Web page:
- Give your list to OEMs. Try to get their help moving these items to dealers in other parts of the world, especially Latin America where many more used units are refurbished.
- Donate to vocational-technical school.
- Special Write-Off at Higher Than Cost. When donating merchandise to organizations that qualify under IRS Code 170(e)3, you may deduct up to 200% of the cost. Confirm this with your CPA or CA.
- Once you’ve done the above, there is truly no value in the parts – scrap them – they take up space, need to be counted and there is no apparent upside to holding on to them. One leading dealer says they write off 1% obsolete stock each month as scrap. Starting with the assumption that this remaining inventory really is dead, their approach is to write it down quickly and write it down often. “If not, I have inventory doing nothing for me. I have to turn the good stuff that much quicker.”
To start, if you are a multi-location dealership, set up a centralized parts ordering system with the involvement of the local branch parts management. Some larger dealerships have as many as five (5) Centralized Parts Ordering Specialists ordering parts for 55+ locations. Work with your OEM to identify and highlight their parts supersession plan in which a new part replaces an existing one with a new part number. A large amount of obsolescence often happens because manufacturers supersede a part and dealers do not catch it.
Do weekly parts cycle counts so your dealership will stay on top of any issues as they arise.
Through the parts ordering process, take slow-moving inventory and transfer and relocate it to fill weekly stock orders at locations with higher demand. This will result in a better turnover of parts and a reduction in the net amount of investment in inventory with less
duplication of stock.
At the beginning of each fiscal year, look ahead and analyze what parts will be aging and approaching zero sales throughout the year. Challenge each location to sell these aged parts, hopefully at retail but at least at wholesale before the end of the year.
Take a conservative approach and use the above-forecasted aging and your historical scrapping and have a monthly obsolescence accrual for each branch. Dead Stock should be budgeted for and written down every year. Otherwise, it can accumulate “like a weed.”
If you can show that your parts margin is being maintained above 35%, possibly use that excess margin value over 35% as your write-off amount. So, if you’re operating a 37% parts gross profit margin, take 2% of sales and write it off that month. There are no dollar restrictions. However, the law is very clear on one point. If you write it off, it must be thrown away. Writing inventory off and keeping it to sell again is an absolute no-no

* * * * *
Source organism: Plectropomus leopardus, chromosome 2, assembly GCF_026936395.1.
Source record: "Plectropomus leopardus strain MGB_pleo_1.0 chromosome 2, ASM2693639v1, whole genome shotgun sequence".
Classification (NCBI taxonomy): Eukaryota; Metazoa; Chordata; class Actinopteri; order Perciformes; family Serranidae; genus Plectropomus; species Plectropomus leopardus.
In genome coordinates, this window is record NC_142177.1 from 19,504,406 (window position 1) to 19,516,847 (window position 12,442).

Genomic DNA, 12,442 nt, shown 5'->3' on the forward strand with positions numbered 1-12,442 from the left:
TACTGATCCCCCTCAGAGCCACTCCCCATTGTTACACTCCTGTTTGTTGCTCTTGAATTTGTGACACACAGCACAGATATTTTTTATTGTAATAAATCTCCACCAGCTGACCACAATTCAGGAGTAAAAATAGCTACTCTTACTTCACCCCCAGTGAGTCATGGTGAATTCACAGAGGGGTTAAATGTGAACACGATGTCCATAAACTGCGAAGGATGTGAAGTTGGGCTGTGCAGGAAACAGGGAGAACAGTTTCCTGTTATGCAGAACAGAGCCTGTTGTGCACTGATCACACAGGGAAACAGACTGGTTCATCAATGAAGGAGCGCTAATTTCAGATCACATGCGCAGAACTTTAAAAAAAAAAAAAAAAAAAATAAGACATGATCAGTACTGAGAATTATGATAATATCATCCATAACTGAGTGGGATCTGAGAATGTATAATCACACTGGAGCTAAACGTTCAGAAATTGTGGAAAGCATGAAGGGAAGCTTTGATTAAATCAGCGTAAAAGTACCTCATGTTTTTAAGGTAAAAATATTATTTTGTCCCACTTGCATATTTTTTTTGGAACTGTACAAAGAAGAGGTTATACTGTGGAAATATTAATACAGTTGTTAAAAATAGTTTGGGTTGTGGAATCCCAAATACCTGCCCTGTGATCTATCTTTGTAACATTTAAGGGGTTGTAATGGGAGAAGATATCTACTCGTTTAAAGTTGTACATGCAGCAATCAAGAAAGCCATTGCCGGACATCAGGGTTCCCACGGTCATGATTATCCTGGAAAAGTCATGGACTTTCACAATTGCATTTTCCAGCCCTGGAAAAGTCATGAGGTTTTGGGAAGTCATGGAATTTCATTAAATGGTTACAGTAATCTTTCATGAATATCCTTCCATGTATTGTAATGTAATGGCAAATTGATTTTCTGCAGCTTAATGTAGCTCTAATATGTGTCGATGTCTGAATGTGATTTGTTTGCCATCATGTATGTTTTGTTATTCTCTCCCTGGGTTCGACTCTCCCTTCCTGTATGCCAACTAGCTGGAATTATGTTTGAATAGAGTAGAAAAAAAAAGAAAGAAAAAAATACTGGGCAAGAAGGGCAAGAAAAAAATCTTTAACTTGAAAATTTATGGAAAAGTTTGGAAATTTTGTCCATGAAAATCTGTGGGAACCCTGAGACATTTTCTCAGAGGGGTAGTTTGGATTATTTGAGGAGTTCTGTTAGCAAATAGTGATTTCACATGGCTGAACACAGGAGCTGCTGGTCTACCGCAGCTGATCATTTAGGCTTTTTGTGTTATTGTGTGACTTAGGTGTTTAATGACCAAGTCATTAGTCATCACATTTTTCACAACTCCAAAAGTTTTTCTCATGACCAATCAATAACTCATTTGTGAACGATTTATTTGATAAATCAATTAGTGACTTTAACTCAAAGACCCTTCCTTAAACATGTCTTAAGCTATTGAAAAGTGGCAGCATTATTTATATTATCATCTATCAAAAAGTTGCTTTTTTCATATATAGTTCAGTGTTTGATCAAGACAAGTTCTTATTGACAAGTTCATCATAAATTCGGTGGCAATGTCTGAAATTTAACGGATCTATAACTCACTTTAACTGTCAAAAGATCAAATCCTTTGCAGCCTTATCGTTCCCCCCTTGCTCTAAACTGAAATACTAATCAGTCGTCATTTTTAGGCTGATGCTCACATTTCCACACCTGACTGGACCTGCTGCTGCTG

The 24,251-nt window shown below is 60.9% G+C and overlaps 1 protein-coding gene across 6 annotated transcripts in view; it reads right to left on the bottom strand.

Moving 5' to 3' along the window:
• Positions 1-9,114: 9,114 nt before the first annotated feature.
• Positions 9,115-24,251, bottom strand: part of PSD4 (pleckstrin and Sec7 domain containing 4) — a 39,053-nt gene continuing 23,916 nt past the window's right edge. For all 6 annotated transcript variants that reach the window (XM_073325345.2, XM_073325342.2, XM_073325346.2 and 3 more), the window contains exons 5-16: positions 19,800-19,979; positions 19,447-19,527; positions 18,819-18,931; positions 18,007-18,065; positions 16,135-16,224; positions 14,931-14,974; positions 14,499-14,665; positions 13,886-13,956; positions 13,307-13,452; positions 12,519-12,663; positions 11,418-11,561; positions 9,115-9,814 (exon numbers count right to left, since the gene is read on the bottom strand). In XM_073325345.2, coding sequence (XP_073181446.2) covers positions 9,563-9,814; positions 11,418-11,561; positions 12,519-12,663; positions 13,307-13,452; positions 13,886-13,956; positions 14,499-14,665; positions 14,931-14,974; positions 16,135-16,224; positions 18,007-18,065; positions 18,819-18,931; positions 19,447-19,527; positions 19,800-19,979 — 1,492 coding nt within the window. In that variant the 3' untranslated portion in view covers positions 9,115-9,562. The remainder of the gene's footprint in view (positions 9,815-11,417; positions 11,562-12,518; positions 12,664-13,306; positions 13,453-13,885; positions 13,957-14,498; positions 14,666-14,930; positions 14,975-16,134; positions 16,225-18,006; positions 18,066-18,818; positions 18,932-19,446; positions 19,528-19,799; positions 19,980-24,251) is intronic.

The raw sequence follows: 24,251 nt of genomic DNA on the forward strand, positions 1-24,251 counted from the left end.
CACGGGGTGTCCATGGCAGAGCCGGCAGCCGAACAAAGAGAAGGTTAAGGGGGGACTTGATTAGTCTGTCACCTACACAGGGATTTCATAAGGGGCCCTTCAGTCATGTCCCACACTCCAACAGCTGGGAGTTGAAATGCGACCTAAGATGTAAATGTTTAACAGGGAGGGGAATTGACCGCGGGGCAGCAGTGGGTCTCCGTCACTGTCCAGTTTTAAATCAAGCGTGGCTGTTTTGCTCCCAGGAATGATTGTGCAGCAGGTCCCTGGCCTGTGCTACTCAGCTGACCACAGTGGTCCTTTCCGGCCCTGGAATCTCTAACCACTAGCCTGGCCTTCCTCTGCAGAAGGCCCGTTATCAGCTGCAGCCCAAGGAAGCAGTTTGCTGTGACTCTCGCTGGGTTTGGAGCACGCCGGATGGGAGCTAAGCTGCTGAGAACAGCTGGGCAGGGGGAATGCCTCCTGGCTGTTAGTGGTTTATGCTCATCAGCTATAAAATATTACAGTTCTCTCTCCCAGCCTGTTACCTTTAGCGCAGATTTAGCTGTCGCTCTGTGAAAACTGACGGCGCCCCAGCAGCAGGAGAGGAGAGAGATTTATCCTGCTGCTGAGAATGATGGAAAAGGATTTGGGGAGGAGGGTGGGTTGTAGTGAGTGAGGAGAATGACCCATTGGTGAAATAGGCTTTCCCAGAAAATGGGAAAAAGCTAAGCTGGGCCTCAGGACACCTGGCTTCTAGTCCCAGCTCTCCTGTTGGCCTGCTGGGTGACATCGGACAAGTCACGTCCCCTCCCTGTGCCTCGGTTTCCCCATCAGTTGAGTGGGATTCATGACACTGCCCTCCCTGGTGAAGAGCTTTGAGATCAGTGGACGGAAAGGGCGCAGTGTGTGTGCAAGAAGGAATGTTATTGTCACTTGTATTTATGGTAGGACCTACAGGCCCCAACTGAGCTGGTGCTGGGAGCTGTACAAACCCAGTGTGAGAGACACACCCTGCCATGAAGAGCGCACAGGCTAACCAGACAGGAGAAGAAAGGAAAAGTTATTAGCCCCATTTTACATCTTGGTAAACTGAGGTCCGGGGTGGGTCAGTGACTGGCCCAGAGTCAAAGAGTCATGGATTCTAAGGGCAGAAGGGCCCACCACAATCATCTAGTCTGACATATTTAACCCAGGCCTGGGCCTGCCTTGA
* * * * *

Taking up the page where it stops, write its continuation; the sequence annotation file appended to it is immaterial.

Parts that are returnable to the OEM should be returned within the OEM guidelines. For example, Case New Holland (CNH), parts with no turns can be returned for 100 % of value for items up to 1-year-old. Same for obsolete parts so deemed by the OEM, but there is typically no cash credit, just a replacement for those parts.
(Dealers in the U.S. should ask their CPA to provide you with the Supreme Court’s Thor Power Tool Company v. Commissioner, 439 U.S. 522 (1979) decision. This was a United States Supreme Court case in which the Court upheld IRS regulations on how taxpayers should value and write down inventory.) Then, of course, be sure that you are not depleting your financing collateral without realizing it.
The lesson many leading dealers learn from this overall obsolescence-controlling effort is the importance of doing monthly returns and keeping current with that process that eliminates building up obsolete inventory. When a dealer writes down the inventory value, they typically start early in the year and take the large chunks and dissipate the expense over six months or more.
The first good management principle is not to have obsolete inventory. Manage your active stock better, and watch it before it becomes obsolete!